Lakers Proving Money Alone Doesn't Win a Championship

Greg Swartz@@CavsGregBRCleveland Cavaliers Lead WriterNovember 20, 2012

EL SEGUNDO, CA - AUGUST 10:  Dwight Howard (L) walks with General Manager Mitch Kupchak of the Los Angeles Lakers being introduced as the newest member of the Lakers at a news conference at the Toyota Sports Center on August 10, 2012 in El Segundo, California. The Lakers aquired Howard from Orlando Magic in a four-team trade. In addition Lakers wil receive Chris Duhon and Earl Clark from the Magic.  (Photo by Kevork Djansezian/Getty Images)
Kevork Djansezian/Getty Images

Greatness comes at a cost in many aspects of life.

For the Los Angeles Lakers, it's more expensive than for most.

The Lakers hold a current payroll of $100.4 million according to, more than $40 million over the NBA's soft cap.

What have they gotten for this league-leading salary thus far in 2012-13?  How about a 1-4 start and a fired head coach with a side of Mike D'Antoni.


While things have been on the upswing recently for L.A. (a .500 record, woo-hoo!), the Lakers have proven that money alone cannot buy success.

While there may be a direct link to team payroll and team wins, one cannot simply open up a wallet and expect other teams to lie down for you.

Teams like the Orlando Magic (third in payroll, 25th in wins) and Indiana Pacers (20th in payroll, third in East last season) further help to prove this point.

Money certainly helps, but it is by no means the be-all, end-all when it comes to winning in professional basketball.

Looking at some tape of the Lakers, they're primary areas of concern right now are the passing game with Steve Nash out and overall team defense.  As of November 20th, the Lakers were just 14th in the league in points allowed and 18th in assists per game.

A lot of that can be contributed to the teams poor chemistry thus far.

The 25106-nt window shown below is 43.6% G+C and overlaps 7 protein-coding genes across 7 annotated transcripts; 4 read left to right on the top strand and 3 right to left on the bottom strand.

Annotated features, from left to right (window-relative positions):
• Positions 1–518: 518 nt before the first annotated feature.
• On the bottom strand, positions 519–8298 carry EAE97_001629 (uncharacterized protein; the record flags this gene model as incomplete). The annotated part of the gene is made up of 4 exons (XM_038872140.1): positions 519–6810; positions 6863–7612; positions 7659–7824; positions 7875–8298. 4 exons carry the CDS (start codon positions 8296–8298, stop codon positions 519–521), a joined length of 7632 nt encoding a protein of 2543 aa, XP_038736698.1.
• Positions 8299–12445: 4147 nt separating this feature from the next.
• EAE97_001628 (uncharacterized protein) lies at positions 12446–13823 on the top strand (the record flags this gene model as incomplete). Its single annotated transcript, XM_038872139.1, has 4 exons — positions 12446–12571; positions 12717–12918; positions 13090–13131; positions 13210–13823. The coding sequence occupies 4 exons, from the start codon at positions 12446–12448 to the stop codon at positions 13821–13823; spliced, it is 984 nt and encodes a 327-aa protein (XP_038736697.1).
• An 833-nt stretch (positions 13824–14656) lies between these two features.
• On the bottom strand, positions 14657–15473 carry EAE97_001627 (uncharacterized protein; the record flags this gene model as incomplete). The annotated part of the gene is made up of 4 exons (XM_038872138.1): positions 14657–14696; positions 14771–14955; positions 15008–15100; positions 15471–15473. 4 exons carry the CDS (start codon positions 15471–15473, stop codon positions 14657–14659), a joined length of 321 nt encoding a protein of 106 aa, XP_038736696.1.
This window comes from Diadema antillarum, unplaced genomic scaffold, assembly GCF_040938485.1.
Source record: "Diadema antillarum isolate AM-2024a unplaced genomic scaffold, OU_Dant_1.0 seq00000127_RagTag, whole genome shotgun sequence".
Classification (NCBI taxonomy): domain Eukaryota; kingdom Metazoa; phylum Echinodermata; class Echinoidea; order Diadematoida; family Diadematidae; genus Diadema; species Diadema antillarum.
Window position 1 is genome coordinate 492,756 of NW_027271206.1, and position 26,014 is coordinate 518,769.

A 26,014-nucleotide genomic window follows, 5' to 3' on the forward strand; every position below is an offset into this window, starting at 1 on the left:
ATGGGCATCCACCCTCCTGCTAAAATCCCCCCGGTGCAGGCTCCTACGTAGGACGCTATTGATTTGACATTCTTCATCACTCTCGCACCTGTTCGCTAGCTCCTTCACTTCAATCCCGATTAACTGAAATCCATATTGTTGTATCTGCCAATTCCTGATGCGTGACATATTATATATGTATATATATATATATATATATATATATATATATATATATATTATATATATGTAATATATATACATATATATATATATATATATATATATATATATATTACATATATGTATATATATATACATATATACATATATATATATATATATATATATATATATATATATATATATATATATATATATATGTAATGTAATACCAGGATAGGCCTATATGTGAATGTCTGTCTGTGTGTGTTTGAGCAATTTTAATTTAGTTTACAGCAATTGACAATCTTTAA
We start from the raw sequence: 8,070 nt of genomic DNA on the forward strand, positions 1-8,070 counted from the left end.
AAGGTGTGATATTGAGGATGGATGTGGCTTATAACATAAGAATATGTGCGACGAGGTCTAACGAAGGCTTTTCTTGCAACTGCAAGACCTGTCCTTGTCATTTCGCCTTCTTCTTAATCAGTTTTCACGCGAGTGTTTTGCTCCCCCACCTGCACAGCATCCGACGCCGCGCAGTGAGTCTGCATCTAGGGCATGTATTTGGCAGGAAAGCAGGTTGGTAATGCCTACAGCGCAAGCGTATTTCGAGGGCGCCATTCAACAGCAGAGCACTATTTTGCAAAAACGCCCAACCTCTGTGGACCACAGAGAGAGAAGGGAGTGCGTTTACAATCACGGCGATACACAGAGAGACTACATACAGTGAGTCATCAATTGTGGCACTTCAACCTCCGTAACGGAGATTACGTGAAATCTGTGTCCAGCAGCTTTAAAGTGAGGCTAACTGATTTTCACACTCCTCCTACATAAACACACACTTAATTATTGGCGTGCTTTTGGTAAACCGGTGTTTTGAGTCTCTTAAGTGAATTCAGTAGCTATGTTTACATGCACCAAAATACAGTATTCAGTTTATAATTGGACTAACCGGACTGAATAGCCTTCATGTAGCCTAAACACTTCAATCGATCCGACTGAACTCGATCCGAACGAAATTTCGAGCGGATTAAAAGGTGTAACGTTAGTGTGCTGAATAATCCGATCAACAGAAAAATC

In an opening night loss to the Dallas Mavericks, the Lakers too often looked confused on defensive switches and were often a step late getting to their man.

As seen above around the 30 second mark, Pau Gasol and Kobe Bryant get crossed up, leaving both Gasol's man wide open in the paint and O.J. Mayo open for a three-pointer.  Steve Nash was also late getting to his man.

At 2:27, the Lakers defense again does a poor job of communicating, as Dallas had three players wide open while an unguarded Branden Wright cuts to the basket for an And 1 opportunity.

The very next play in the clip L.A. looks lost on defense, leading to another easy layup for Dallas.

While the Lakers have since improved on their opening night loss, a 5-5 record is still extremely disappointing.

What the Lakers lack now is the same thing they could have used more of back in the 2004 NBA Finals: team chemistry.

While the two teams are completely different, they did both feature a bevy of All-Stars brought together and expected to become an elite team right away.

This simply doesn't happen overnight.

The 2003-04 NBA Champion Pistons carried a modest payroll of about $54 million.  The Lakers were substantially higher at $64 million, with $24 million being paid to Shaquille O'Neal alone.

Still, the Pistons prevailed.

A study was done by Eugene Shen entitled "NBA Chemistry: Positive and Negative Synergies in Basketball" that can be seen below and in more detail here.

He stated that teams need to take into account not just the level of talent of players on the court, but to take note what their talents are and how they best complement one another.

With the current Lakers, Pau Gasol and Dwight Howard are some of the best in the league at their positions, but are they necessary at their best when on the court together?

This, among other reasons, likely led to the Lakers' poor start and the eventual firing of Brown.

The challenge for D'Antoni now will be to establish the best rotation possible and find out which players complement which to produce the best chemistry they can.

$100 million certainly brought the talent to L.A., but as we've seen from the Lakers so far and in the past, it will take a lot more than dollars and cents to bring another title to Hollywood.